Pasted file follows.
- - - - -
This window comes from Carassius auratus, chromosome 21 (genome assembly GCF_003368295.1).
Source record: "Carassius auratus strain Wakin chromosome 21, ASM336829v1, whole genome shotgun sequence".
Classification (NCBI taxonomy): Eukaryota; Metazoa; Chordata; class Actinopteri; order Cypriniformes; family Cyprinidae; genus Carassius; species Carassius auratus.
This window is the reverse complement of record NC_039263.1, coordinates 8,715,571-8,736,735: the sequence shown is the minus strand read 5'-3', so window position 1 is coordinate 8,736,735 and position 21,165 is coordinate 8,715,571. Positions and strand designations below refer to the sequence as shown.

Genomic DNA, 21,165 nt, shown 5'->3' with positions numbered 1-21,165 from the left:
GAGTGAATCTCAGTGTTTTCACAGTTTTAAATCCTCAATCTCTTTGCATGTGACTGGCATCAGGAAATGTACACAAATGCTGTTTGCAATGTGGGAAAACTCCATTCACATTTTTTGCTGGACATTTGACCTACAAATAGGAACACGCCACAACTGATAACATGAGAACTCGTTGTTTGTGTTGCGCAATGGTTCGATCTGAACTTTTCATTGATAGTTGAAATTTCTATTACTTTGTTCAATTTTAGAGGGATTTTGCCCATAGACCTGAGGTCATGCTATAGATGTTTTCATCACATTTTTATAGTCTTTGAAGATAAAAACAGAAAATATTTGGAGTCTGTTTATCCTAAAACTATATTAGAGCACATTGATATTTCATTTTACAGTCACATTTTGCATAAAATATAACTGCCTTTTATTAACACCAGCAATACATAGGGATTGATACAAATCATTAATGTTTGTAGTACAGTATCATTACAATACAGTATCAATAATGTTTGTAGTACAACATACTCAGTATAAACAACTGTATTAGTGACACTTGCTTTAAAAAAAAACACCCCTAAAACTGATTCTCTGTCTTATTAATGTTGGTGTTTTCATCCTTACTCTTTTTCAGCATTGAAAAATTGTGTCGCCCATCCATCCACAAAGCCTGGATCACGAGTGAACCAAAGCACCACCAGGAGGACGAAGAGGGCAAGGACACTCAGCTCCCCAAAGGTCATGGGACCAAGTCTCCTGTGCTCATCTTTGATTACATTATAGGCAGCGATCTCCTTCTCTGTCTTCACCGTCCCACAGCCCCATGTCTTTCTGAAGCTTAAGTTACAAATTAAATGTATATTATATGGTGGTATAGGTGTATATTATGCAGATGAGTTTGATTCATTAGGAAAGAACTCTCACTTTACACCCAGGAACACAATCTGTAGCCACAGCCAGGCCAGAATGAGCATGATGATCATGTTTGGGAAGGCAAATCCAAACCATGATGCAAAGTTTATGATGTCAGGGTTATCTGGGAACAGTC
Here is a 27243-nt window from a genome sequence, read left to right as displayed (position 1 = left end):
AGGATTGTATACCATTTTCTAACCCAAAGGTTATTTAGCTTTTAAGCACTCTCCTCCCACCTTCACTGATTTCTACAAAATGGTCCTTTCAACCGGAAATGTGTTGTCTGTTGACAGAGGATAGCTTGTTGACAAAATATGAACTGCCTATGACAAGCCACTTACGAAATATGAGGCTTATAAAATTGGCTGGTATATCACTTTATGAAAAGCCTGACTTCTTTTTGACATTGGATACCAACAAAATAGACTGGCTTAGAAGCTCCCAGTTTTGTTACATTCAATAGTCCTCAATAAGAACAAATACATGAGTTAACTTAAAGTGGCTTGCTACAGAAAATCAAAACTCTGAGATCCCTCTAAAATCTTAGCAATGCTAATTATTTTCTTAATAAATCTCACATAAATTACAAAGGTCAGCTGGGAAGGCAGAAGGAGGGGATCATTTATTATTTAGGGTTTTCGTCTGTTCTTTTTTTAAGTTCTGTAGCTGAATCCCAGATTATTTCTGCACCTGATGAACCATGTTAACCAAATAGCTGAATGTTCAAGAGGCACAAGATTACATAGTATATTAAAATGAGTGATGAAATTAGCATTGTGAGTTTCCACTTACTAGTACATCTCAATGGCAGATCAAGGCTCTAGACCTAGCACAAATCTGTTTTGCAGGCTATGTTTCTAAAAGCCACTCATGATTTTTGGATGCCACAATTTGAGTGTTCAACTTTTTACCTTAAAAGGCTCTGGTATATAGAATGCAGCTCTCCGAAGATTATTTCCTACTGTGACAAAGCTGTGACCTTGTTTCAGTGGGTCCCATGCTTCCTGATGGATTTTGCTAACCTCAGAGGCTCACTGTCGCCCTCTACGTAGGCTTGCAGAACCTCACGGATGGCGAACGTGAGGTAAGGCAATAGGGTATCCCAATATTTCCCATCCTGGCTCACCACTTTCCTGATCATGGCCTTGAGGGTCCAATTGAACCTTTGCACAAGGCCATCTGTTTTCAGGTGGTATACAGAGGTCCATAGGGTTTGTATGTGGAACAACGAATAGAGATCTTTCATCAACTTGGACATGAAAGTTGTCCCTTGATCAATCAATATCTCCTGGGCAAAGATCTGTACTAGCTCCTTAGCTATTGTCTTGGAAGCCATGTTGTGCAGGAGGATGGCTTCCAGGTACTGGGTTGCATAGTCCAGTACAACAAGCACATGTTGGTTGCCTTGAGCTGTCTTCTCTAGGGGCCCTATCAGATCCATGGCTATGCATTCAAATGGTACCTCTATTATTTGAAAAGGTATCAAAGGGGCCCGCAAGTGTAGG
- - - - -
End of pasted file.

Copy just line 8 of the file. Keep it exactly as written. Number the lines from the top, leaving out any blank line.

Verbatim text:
AGGATTGTATACCATTTTCTAACCCAAAGGTTATTTAGCTTTTAAGCACTCTCCTCCCACCTTCACTGATTTCTACAAAATGGTCCTTTCAACCGGAAATGTGTTGTCTGTTGACAGAGGATAGCTTGTTGACAAAATATGAACTGCCTATGACAAGCCACTTACGAAATATGAGGCTTATAAAATTGGCTGGTATATCACTTTATGAAAAGCCTGACTTCTTTTTGACATTGGATACCAACAAAATAGACTGGCTTAGAAGCTCCCAGTTTTGTTACATTCAATAGTCCTCAATAAGAACAAATACATGAGTTAACTTAAAGTGGCTTGCTACAGAAAATCAAAACTCTGAGATCCCTCTAAAATCTTAGCAATGCTAATTATTTTCTTAATAAATCTCACATAAATTACAAAGGTCAGCTGGGAAGGCAGAAGGAGGGGATCATTTATTATTTAGGGTTTTCGTCTGTTCTTTTTTTAAGTTCTGTAGCTGAATCCCAGATTATTTCTGCACCTGATGAACCATGTTAACCAAATAGCTGAATGTTCAAGAGGCACAAGATTACATAGTATATTAAAATGAGTGATGAAATTAGCATTGTGAGTTTCCACTTACTAGTACATCTCAATGGCAGATCAAGGCTCTAGACCTAGCACAAATCTGTTTTGCAGGCTATGTTTCTAAAAGCCACTCATGATTTTTGGATGCCACAATTTGAGTGTTCAACTTTTTACCTTAAAAGGCTCTGGTATATAGAATGCAGCTCTCCGAAGATTATTTCCTACTGTGACAAAGCTGTGACCTTGTTTCAGTGGGTCCCATGCTTCCTGATGGATTTTGCTAACCTCAGAGGCTCACTGTCGCCCTCTACGTAGGCTTGCAGAACCTCACGGATGGCGAACGTGAGGTAAGGCAATAGGGTATCCCAATATTTCCCATCCTGGCTCACCACTTTCCTGATCATGGCCTTGAGGGTCCAATTGAACCTTTGCACAAGGCCATCTGTTTTCAGGTGGTATACAGAGGTCCATAGGGTTTGTATGTGGAACAACGAATAGAGATCTTTCATCAACTTGGACATGAAAGTTGTCCCTTGATCAATCAATATCTCCTGGGCAAAGATCTGTACTAGCTCCTTAGCTATTGTCTTGGAAGCCATGTTGTGCAGGAGGATGGCTTCCAGGTACTGGGTTGCATAGTCCAGTACAACAAGCACATGTTGGTTGCCTTGAGCTGTCTTCTCTAGGGGCCCTATCAGATCCATGGCTATGCATTCAAATGGTACCTCTATTATTTGAAAAGGTATCAAAGGGGCCCGCAAGTGTAGG